Published by Nick McCullum on July 11th, 2017
“I hate cash. I mean we are investing. But [cash] is a holding position until you find something else. But the very fact that interest rates are that low makes it hard for us to buy other things because other people buy things with borrowed money, and borrowed money is so cheap.”
– Warren Buffett in a CNBC interview, May 2017
Warren Buffett has been lamenting equity valuations for some time now. This has prevented him from finding any compelling buying opportunities for his Berkshire Hathaway (BRK.A) (BRK.B) investment portfolio.
In the same interview quoted above, Buffett said that Berkshire is always looking to ‘buy a big business’. It appears that that opportunity has finally arrived.
On Friday, Berkshire announced a $9 billion cash offer to acquire Oncor, a Texas-based electric utility currently navigating through prolonged bankruptcy proceedings.
This is welcome news for Berkshire Hathaway investors. Berkshire Hathaway’s cash account has ballooned to ~$80 billion over the past several years, a substantial sum that is earning little return in today’s low interest rate environment.
Because of Berkshire’s cash position, the Oncor acquisition comes at an opportune time. This article will analyze the rationale behind Berkshire Hathaway’s acquisition of Oncor in detail.
Buffett is known for buying companies when they are experiencing some sort of temporary distress.
This Oncor purchase is no different.
Oncor’s parent company – Energy Future Holdings – is working through bankruptcy proceedings that have lasted for three years.
Energy Future Holdings was created in 2007 in a $45 billion leveraged buyout – the largest ever at the time. The formation of Energy Future Holdings and the entity’s later success was highly dependent on natural gas prices.
During the financial crisis, natural gas prices plunged and failed to meaningfully recover (partially due to the introduction of fracking).
The price of natural gas since Energy Future Holdings’ inception can be seen below.
Now that the company is bankrupt, Buffett is swooping in to buy the company’s distressed assets and energy distribution network on the cheap.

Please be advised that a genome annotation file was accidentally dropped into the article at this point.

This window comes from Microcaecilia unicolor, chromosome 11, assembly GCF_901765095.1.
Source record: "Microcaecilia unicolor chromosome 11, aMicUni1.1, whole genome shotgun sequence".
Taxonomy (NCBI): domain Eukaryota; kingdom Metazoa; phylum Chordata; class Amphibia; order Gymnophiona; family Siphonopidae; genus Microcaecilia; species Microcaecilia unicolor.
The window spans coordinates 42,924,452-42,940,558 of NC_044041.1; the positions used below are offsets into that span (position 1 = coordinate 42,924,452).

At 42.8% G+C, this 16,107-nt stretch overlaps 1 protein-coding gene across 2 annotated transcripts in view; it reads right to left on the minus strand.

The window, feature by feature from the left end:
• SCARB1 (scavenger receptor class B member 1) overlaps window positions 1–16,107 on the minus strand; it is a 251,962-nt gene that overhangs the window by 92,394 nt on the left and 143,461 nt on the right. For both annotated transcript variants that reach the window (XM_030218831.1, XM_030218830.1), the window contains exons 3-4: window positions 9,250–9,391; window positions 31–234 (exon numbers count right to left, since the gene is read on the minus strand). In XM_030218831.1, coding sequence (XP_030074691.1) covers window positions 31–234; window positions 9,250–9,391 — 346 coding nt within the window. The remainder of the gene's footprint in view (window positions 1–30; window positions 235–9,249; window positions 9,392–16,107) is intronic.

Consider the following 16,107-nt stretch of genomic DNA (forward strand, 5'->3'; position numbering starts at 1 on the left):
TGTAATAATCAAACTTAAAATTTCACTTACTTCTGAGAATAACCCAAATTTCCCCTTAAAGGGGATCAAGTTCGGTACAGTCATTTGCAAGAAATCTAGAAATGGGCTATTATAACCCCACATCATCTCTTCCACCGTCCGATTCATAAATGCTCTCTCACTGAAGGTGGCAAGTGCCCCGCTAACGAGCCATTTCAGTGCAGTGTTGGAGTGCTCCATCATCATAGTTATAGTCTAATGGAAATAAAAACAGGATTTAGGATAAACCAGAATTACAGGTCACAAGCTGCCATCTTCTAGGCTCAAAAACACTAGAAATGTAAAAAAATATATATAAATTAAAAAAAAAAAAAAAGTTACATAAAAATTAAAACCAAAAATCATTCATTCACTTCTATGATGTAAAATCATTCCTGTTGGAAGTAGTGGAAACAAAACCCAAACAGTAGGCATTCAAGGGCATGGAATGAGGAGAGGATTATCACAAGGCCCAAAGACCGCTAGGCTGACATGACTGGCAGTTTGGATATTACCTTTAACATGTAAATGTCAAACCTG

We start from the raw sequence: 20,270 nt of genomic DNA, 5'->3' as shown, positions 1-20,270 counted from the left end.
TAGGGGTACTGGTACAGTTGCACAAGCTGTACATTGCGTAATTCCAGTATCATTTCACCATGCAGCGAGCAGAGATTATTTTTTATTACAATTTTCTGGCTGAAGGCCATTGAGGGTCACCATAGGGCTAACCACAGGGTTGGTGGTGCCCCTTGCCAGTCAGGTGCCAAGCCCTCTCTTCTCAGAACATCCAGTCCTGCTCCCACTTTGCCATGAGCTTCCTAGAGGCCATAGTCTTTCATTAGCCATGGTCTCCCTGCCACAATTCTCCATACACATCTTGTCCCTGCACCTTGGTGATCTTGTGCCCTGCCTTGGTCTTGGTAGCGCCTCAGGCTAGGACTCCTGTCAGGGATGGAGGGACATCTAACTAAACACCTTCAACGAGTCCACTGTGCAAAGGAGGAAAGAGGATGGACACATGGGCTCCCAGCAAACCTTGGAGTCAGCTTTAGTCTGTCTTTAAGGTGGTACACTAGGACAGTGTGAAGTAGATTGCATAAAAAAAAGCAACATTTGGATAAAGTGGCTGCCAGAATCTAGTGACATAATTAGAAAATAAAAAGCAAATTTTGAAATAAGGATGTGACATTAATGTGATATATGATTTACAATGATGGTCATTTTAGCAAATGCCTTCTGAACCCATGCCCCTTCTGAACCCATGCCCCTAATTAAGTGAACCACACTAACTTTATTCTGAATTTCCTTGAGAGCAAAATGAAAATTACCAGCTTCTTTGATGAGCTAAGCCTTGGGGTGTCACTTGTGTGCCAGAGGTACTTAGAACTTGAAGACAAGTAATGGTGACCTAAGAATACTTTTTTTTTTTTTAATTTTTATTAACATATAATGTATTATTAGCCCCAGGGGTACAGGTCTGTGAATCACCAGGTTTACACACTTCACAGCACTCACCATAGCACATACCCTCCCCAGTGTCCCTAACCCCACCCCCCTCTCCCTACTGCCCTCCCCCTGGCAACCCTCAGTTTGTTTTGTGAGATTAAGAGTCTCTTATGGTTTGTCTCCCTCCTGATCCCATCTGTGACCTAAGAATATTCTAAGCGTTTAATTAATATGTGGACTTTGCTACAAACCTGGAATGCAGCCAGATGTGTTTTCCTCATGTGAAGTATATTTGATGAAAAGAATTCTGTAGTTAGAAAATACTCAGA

“The best thing that happens to us is when a great company gets into temporary trouble…We want to buy them when they’re on the operating table.”
Buffett’s bid came after two other suitors, Hunt Consolidated and NextEra Energy, already presented bids but were declined approval from the Texas Public Utility Commission.
Why Is Buffett Buying Oncor?
The Oncor purchase has many of the characteristics of a typical Buffett investment.
First, Berkshire is acquiring this business at a very attractive valuation.
Berkshire’s cash offer for Oncor’s parent company is $9 billion. Including the assumption of debt, the deal has a total enterprise value of just below $18 billion.
Those familiar with the acquisition have stated that Berkshire’s bid is about $1 billion less than the $18.4 billion proposal brought forward by NextEra Energy earlier this year.
As mentioned in the introduction, Buffett’s $9 billion cash consideration also helps to reduce Berkshire’s massive cash pile, which he has been eager to deploy for some time. It still leaves Buffett with plenty of dry powder, as he prefers to have about $20 billion of cash and Berkshire’s current cash and equivalents account sits at ~$80 billion.
More specifically, Berkshire had $86.4 billion in cash and equivalents at the end of 2016 and $79.4 billion of cash and equivalents at the end of 1Q2017.
Since the financial crisis (when Berkshire prudently deployed much of its cash), rising valuations across the market has led the company’s cash pile to expand noticeably (shown below).
In another typical Buffett move, Oncor will be managed by competent and trustworthy executives.
Normally, Buffett prefers to acquire businesses with highly skilled in-house executives, welcoming them to the Berkshire team after he acquires their business. The Oncor acquisition is different in this regard (although the new unit will still be managed by an experienced Berkshire leader).
Energy Future Holdings has shaken up its top ranks noticeably during the bankruptcy proceedings, so management expertise is not likely a key motivator behind this transaction.
Instead, Oncor and Energy Future Holdings will join Berkshire Hathaway Energy, led by Greg Abel. Abel is one of Buffett’s most seasoned executives and has been seen as one of Buffett’s likely successors (along with insurance head Ajit Jain).
Third, the company being acquired holds an entrenched position in its industry and benefits from a considerably low-risk business model.
Oncor is Texas’ largest electric-transmission operator and the sixth-largest electric utility in the nation. The company delivers power to more than 3 million homes and businesses and operates more than 117,000 miles of transmission and distribution lines throughout Texas.